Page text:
Hurricane Season Over At Last

Weather experts are already piecing together their projections for hurricane season 2000, as CBS News Correspondent Byron Pitts reports.

Hurricane season 1999 set records, took lives and, according to forecasters, gave a glimpse of what's to come. For the first time in recorded history, there were five major hurricanes in one season, all carrying sustained winds of at least 140 miles per hour.

They were powerful storms with mild names like Bret, Cindy, Gert and Lenny. But the worst of the bunch, the one that killed the most and destroyed the most, was Hurrricane Floyd, a ten day, six billion dollar nightmare that made landfall in eastern North Carolina before churning north, dumping rain that inundated towns more than 100 miles inland and as far north as New Jersey.

Seventy deaths are blamed on Floyd, the highest total since Hurricane Agnes in 1972. Nearly 40 thousand homes in 12 states were damaged or destroyed.

"The one lesson learned this year is that a hurricane's not just a coastal event," said Max Mayfield of the National Hurricane Center. "What this season will be remembered for is the inland flooding.Â"

Dr. John Kelly, Director of the National Weather Service , agrees. Â"The story's not so much in the numbers of hurricanes, and not in the intensity of the winds that accompanied the hurricanes, but in the tremendous amounts of rain and tremendous amounts of inland flooding,Â" he said.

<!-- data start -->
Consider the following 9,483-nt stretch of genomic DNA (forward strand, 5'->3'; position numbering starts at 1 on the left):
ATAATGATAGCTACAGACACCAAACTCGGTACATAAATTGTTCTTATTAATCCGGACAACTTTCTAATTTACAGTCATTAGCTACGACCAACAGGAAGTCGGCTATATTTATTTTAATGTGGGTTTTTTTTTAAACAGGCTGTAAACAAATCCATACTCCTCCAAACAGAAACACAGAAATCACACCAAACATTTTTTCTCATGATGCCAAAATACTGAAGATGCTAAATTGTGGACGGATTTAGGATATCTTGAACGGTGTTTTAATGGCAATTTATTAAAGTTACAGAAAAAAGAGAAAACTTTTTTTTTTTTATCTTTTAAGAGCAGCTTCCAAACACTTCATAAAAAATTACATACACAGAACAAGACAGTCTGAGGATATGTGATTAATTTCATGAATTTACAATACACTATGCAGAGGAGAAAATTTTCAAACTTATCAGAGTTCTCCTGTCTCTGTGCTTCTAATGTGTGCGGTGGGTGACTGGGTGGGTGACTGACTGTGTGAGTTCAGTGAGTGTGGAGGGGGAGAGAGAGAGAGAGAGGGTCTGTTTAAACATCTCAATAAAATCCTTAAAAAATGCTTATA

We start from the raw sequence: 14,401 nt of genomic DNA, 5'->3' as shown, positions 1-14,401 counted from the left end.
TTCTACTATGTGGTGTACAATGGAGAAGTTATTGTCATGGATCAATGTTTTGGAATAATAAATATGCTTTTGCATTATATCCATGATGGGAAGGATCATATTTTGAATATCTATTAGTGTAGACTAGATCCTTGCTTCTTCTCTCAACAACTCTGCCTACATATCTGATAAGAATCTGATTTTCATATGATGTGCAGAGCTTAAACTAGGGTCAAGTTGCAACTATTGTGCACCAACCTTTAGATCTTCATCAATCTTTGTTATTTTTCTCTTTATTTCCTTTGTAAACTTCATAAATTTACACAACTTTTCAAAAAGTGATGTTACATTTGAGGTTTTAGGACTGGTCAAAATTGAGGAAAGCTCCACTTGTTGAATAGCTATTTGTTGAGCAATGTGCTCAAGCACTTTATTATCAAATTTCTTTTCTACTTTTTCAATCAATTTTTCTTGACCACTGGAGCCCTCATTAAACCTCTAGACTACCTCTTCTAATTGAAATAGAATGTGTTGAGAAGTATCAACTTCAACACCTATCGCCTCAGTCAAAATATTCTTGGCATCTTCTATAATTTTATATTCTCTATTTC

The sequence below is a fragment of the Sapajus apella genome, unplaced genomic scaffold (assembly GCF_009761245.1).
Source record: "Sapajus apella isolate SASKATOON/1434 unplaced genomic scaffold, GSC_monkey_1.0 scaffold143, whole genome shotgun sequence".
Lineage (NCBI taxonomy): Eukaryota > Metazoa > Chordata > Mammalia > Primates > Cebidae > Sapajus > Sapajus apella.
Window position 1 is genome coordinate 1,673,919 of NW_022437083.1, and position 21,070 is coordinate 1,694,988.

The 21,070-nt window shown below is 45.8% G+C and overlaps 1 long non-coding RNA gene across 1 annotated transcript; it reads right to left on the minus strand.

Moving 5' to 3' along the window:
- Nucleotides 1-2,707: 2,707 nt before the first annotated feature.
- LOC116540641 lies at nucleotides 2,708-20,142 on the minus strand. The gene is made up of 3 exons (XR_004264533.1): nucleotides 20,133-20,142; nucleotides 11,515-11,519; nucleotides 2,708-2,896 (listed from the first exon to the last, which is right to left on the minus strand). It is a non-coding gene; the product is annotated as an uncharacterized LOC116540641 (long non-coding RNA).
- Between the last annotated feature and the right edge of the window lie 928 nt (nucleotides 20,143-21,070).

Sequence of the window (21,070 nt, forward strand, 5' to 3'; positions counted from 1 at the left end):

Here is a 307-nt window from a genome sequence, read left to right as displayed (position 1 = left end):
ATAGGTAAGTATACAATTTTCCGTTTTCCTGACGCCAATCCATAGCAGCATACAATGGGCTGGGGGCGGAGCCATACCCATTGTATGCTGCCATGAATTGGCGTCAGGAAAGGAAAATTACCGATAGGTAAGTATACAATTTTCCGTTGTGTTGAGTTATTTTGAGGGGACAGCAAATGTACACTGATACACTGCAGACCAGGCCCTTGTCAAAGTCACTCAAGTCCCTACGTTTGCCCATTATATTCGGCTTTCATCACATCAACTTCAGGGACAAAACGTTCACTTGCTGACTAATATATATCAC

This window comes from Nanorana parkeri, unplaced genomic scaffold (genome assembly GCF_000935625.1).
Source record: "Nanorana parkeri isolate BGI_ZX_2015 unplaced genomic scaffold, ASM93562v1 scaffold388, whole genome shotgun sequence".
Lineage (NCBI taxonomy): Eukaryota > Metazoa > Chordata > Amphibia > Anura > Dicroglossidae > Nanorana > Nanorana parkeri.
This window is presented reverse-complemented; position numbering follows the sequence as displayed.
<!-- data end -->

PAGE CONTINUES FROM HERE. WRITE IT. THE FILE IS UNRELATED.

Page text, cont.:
At today's news conference in Washington marking the end of the hurricane season, experts said that although "inland flooding" may have been the legacy of 1999, it was the newly exposed danger in Â"antiquated evacuation plansÂ" that may be one its greatest lessons. Motorists were stranded for hours during several evacuations this season. Delays that could cost lives in the future.

Â"Can you imagine the devastation of a major hurricane?Â" asks Jerry Jarrell, Director of the National Hurricane Center. Â"Tumbling, gridlocked automobiles, along and off flooded highways.Â"

In a season when so much went wrong, the nationÂ's leading expert on hurricanes, Dr. William Gray of Colorado State University, got it right. He predicted an active hurricane season for 1999 and believes next year will be a bit milder. Â"Perhaps not the blockbuster we've had in '98 and '99, and earlier in '95 and '96, but still a reasonably active year,Â" Dr. Gray said.

But Dr. Gray calls it Â"a brief reprieveÂ" from what he foresees as a long stretch of hurricane seasons of historic strength, bringing storms of a size and ferocity no oneÂ's seen in 30 to 100 years. Â"We're likely to see hurricane damage like we've never previously seen,Â" he said.

In the end, Hurricane season 1999 may simply have been a dress rehearsal -- for even deadlier seasons to come.